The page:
Immigration Policy and the Moral Law

Immigration Policy and the Moral Law September 27, 2016

“You shall do no injustice in judgment; you shall not be partial to the poor or defer to the great, but in righteousness shall you judge your neighbor.” Leviticus 19:15

This month over at (the extremely right-leaning) Chronicles magazine, Karina Rollins is reporting on the epidemic of sexual assaults committed by migrants in Germany.  To recap the situation, a few links from across the spectrum:

These news reports, some reactions on the right, and some responses on the left, each in their way reveal a dramatic failure to abide the moral law.  I’m hopeful none of my readers need any explanation of the grave evil carried out by the perpetrators of these crimes.  So let’s look at the other two big lapses.

On the rightif you scratch the surface of the internet, you’ll encounter staunch xenophobia.  Foreign Criminals = All Foreigners Must Go.  I’m seeing a resurgence of nativist arguments among Americans like something out of 1850.

On the left, there’s worried hand-wringing and fretful apologies for those poor foreign people who just haven’t been taught their manners yet, and terrible fear that if we acknowledge any cultural aspects of this particular set of crimes then we are bad, bad people.

To make an analogy, it would be like addressing the US illegal drug trade by either banning tacos or else pretending there are no cartels south of the border.

This is not the way.

Christianity: Always Simple, Never Easy

What is the moral response to the dueling problems of strangers in need of refuge and rank wickedness? It isn’t complicated.  But it does require a willingness to accept the entirety of the Gospel.

Here are the principles:

  • We are obliged, as much as we are we able, to welcome the foreigner.  That’s what the Bible says.
  • We have a right to legitimate self-defense.  (It’s in the Catechism.)
  • Government authorities have a responsibility to uphold the law.
  • Crime is crime.  It doesn’t matter who is doing the raping, serious crimes have be dealt with frankly and unequivocally.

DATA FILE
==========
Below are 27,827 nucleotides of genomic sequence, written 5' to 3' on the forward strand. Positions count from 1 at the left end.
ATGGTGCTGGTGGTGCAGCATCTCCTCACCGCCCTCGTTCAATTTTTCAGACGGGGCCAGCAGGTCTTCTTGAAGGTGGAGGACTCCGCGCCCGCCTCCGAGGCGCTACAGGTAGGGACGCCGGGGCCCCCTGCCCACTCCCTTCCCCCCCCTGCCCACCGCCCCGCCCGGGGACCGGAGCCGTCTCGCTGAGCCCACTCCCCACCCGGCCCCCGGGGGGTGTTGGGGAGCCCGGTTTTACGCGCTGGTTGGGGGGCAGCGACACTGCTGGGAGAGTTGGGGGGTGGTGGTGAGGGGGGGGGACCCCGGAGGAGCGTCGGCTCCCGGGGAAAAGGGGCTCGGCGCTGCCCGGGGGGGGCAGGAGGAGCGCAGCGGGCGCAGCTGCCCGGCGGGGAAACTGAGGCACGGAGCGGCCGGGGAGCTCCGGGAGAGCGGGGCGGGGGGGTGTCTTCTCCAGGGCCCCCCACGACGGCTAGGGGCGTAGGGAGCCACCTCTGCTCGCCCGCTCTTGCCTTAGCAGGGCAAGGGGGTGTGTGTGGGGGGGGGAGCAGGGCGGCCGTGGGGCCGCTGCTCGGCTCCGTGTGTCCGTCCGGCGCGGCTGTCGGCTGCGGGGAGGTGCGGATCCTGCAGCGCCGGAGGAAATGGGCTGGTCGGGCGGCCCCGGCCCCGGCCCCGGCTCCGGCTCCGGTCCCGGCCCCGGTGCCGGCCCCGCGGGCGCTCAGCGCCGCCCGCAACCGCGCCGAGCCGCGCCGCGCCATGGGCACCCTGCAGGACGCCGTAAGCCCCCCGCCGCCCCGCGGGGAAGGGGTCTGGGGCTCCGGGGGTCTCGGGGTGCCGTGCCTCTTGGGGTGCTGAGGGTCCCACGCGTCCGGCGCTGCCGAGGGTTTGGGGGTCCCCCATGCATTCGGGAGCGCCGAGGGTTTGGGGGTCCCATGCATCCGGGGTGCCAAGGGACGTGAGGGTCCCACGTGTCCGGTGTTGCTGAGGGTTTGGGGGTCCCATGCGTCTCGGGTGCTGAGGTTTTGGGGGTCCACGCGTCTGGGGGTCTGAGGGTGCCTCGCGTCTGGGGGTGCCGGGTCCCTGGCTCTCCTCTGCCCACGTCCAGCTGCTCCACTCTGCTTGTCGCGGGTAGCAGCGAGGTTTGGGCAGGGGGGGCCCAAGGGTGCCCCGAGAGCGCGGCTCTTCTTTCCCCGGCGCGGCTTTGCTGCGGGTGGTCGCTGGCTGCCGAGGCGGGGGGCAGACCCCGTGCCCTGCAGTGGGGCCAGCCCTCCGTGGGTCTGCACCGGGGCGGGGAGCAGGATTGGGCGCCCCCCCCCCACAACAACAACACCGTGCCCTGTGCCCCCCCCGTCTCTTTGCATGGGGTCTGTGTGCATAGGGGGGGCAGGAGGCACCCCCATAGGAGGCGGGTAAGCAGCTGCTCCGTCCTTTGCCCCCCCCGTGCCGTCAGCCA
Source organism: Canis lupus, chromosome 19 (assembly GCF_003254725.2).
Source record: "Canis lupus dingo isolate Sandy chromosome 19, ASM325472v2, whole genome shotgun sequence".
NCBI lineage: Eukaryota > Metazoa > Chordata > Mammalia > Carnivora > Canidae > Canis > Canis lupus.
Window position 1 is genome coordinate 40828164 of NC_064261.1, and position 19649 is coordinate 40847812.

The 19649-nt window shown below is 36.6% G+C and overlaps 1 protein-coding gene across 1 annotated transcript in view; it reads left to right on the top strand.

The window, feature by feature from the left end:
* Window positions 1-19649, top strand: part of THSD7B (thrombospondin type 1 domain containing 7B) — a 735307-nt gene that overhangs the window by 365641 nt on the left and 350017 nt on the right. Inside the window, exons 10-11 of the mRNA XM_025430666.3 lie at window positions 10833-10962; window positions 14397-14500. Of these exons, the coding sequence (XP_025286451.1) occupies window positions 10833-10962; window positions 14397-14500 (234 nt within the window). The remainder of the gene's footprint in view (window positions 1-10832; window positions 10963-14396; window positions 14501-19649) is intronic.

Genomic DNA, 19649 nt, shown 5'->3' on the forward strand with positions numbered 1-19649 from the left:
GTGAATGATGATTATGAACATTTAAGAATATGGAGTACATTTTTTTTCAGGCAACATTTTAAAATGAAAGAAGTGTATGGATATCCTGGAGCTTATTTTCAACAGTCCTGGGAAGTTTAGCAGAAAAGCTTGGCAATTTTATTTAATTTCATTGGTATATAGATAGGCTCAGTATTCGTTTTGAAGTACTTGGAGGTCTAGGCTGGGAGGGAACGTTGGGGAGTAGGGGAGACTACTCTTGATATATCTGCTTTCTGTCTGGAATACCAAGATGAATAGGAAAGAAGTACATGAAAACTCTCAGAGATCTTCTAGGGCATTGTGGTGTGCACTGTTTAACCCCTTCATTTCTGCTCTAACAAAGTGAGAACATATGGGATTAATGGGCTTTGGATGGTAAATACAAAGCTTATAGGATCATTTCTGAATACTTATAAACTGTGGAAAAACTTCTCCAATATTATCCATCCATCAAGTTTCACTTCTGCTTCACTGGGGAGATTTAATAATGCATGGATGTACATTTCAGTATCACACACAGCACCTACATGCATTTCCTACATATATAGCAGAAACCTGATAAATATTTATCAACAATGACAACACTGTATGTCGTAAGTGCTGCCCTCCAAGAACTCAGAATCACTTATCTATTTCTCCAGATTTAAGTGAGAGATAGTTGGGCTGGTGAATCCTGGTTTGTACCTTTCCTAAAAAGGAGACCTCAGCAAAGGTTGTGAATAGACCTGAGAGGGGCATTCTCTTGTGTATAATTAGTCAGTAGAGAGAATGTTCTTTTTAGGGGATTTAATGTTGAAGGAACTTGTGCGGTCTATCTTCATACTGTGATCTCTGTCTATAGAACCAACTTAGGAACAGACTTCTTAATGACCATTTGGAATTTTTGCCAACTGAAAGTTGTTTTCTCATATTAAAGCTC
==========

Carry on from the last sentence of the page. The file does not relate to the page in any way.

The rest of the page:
This creates some tension for public policy.  If a nation is in fact unable to receive immigrants due to an inability to maintain civil order, that is a legitimate reason to set limits on the borders.  Doing so, however, doesn’t allow us to wash our hands of our obligation to welcome the stranger.  Rather, public policy should be oriented towards strengthening the institutions and general tenor of the nation so that in the future it is possible to provide more assistance to our neighbors in need.

It is likewise reasonable for a nation to observe that there are serious problems among a group of migrants (hint: they aren’t leaving home because everything was so wonderful there), and take measures, within the limits of respect for human dignity, to welcome those in need without rolling out the carpet for thugs.

What we can’t do, if only because it’s bad for our own sanity, is pretend that our fellow humans are all either devils or angels.  Foreign people, even desperate, germy, illiterate foreign people who follow the wrong religion, are fellow humans.  They possess an inherent dignity as persons made in the image of God, and thus they also possess free will.

The biblical command to welcome the foreigner doesn’t allow us to ignore the needs of our neighbors, nor to ignore the real crimes of evildoers among those neighbors.  Peace requires both mercy and justice.  Mercy and justice are in turn the fruits of devoted slavery to the entirety of the truth.

File:20151030 Syrians and Iraq refugees arrive at Skala Sykamias Lesvos Greece 2.jpg

Photo by Ggia (Own work) [CC BY-SA 4.0], via Wikimedia Commons

Browse Our Archives

Close Ad